6. Don’t forget to drink lots of water. Add a slice of lemon or lime if you like. A big glass of water will help curb your hunger with no calories!  (Plus staying hydrated is key to avoiding dry, itchy skin).
  7. Make sure to get some exercise. When the weather is colder, it can be harder to get in your steps for the day, but you can walk around your house, climb up and down the stairs if you have them, do some yoga, or just march in place while watching TV. Every little bit helps!
  8. If you overindulge, don’t beat yourself up, just firm up your resolve. As Scarlett O’Hara said, “Tomorrow is another day.”


So have fun, enjoy the season, be safe, and be healthy.

Martha (and Lori)

Tuesday, November 28, 2017

KNOW YOUR NUMBERS!

Everyone at Pathfinder Produce sends out greetings to all, after the brief hiatus for the Thanksgiving holiday!  The market will be open this Thursday, Nov. 30, at the Village Commons from 1 to 5 p.m.  Come on down and visit with our friendly staff and get some great deals on all your fresh vegetable and fruit favorites. 

In December, our Edmeston market will be open each Thursday from 1 to 5 p.m. for our customers’ convenience and to assist in their holiday meal and party preparations. 

***

As we head into December and all the great gatherings that the month has in store, it’s always a good time to remind ourselves to watch how much we eat and drink to prevent the “holiday 10.”  Of course, if one snacks on fresh fruits and vegetables at parties, that’s always a great strategy.  And it is also good to sip low-cal beverages, like unsweetened seltzers or other non-alcoholic drinks, whenever possible. 

The end of the year is also a good time to make an appointment for an annual health check-up if you haven’t had one over the preceding 12 months.  Most physicals for adults these days include testing for things like sugar and lipid levels, cholesterol, and other health markers; knowing your numbers at year’s end can also serve as a reminder not to over indulge and to start planning health maintenance goals for the New Year.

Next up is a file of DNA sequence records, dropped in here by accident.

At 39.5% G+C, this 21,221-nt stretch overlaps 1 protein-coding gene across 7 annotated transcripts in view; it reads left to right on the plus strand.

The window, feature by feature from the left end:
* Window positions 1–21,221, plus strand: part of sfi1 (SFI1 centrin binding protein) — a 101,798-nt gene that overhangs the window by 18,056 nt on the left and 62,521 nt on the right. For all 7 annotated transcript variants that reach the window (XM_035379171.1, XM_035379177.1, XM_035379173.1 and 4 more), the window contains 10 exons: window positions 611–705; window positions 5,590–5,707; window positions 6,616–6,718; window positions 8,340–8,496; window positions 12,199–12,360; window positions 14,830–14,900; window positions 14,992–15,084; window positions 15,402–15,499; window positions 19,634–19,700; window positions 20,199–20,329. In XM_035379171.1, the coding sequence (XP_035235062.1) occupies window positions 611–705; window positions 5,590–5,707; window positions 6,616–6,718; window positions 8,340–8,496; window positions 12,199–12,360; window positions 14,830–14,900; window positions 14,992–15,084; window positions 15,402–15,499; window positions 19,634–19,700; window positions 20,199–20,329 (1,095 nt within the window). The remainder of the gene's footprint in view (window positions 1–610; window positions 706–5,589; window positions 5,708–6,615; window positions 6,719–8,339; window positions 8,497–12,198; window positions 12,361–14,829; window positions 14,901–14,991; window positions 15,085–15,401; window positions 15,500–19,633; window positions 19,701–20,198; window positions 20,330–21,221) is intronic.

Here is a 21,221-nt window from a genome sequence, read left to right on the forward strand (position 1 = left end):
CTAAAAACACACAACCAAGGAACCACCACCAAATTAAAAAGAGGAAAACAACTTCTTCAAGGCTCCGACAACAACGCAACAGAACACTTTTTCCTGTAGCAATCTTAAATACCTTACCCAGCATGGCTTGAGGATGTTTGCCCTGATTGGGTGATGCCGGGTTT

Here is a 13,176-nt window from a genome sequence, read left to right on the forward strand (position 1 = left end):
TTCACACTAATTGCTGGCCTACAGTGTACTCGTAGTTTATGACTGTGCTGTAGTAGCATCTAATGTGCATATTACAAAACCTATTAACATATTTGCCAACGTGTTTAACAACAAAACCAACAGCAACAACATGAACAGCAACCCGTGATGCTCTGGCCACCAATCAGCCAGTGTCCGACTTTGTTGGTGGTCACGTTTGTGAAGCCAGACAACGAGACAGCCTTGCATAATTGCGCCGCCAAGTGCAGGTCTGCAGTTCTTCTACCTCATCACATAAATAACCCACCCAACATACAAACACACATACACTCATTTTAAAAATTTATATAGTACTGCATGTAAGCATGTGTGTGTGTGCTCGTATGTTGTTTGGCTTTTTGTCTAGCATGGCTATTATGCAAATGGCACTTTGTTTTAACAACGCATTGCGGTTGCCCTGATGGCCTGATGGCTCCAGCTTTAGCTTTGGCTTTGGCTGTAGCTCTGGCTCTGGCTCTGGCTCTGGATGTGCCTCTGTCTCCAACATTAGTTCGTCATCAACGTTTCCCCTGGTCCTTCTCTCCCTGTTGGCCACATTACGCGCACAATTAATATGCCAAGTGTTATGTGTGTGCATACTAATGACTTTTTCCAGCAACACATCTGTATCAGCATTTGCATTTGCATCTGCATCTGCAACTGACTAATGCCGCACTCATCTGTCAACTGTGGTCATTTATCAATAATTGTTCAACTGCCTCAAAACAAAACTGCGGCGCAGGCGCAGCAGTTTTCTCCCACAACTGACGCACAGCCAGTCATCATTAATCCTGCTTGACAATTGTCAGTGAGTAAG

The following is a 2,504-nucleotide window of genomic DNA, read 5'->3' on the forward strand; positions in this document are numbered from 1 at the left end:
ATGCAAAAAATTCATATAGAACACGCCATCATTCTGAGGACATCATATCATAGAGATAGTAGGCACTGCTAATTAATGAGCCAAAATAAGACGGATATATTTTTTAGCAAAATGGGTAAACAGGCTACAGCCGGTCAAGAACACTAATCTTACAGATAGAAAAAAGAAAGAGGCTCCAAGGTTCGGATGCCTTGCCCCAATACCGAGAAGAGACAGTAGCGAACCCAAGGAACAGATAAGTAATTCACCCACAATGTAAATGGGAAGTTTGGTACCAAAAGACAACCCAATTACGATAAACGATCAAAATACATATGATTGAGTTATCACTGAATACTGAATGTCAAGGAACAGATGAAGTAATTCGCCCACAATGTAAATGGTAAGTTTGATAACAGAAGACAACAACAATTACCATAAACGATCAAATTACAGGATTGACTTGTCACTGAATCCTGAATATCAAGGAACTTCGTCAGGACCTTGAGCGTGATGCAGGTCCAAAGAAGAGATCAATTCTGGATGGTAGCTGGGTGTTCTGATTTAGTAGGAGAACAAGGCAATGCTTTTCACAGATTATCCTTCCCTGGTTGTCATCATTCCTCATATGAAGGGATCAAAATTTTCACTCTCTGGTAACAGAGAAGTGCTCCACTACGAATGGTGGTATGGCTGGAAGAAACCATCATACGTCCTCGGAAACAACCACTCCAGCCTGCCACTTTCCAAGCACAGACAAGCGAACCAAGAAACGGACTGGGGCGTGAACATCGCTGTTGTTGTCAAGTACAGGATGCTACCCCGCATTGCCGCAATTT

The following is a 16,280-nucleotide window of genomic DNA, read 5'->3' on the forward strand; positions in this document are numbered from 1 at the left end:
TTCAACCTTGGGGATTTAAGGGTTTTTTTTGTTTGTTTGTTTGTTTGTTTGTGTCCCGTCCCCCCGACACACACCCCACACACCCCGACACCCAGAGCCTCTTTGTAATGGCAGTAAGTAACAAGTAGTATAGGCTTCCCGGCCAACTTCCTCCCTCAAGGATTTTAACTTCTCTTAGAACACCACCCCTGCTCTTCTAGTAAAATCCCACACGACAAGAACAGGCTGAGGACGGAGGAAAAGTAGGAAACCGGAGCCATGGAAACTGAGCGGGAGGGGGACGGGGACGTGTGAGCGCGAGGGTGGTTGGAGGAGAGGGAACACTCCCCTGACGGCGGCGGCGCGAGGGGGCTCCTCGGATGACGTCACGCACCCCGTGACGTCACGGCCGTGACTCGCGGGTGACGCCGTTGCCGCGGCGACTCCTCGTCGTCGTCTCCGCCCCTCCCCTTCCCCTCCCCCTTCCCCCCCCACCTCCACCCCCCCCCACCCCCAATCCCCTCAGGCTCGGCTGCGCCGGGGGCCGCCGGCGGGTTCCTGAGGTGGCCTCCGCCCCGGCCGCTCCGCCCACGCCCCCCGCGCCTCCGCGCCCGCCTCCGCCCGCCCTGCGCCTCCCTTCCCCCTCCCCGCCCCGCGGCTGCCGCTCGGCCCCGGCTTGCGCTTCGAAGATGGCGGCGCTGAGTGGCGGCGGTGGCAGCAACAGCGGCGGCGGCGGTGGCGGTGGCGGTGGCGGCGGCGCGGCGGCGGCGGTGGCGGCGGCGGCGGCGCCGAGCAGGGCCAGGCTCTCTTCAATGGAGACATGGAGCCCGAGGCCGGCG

One health indicator that may come into play this holiday season for many adults is being diagnosed with high blood pressure.  Earlier in November, the American Heart Association and the American College of Cardiology announced lower blood pressure readings will now be used as part of physicians’ diagnoses for high blood pressure.  According to the website of the Foundation for the ACC:

High blood pressure should be treated earlier with lifestyle changes and in some patients with medication – at 130/80 mm Hg rather than 140/90 – based on new ACC and American Heart Association (AHA) guidelines for the detection, prevention, management and treatment of high blood pressure.

The new guidelines – the first comprehensive set since 2003 – lower the definition of high blood pressure to account for complications that can occur at lower numbers and to allow for earlier intervention. The new definition will result in nearly half of the U.S. adult population (46 percent) having high blood pressure, with the greatest impact expected among younger people. Additionally, the prevalence of high blood pressure is expected to triple among men under age 45, and double among women under 45, the guideline authors note. However, only a small increase is expected in the number of adults requiring antihypertensive medication.

Even if you don’t go in for a physical, it is now possible to get a general idea of where your blood pressure numbers are by using a home BP kit or stopping by your local pharmacy to use their free in-store sphygmomanometers.  (I’ve always been impressed by that word, ever since I was first heard it as a kid).  Then, once you have a read-out of your numbers, you can enter them online at the American Heart Association’s webpage that describes what blood pressure numbers actually mean. 

Based on your read-out, the AHA page can calculate if your BP is normal, or if you should follow-up with your medical professional to take control of your health. If your numbers are just slightly high, you can start getting them under control through dietary changes, getting in more moderate exercise, managing stress, and by other pro-active methods.

During the holidays, it’s important to take the initiative to take care of yourself, despite all the planning, shopping, preparing, wrapping, traveling, etc. that you may need to focus on.  Remember, the best gift you can give to yourself, your friends, and loved ones in the New Year is your continued good health.

Until next time, eat well and be well!

Lori


Monday, November 13, 2017

“Not-So-Sinful” Cookie Dough Bites

Hello!  We hope everyone will come down to our next Pathfinder Produce market at the Village Commons, this Thursday, November 16, from 1 to 5 p.m.  We have the freshest produce and the friendliest staff … a winning combination!  We hope to see you there!

This week, our Director of Education at Pathfinder School offers an interesting way to use chickpeas as a smart substitution for tempting desserts.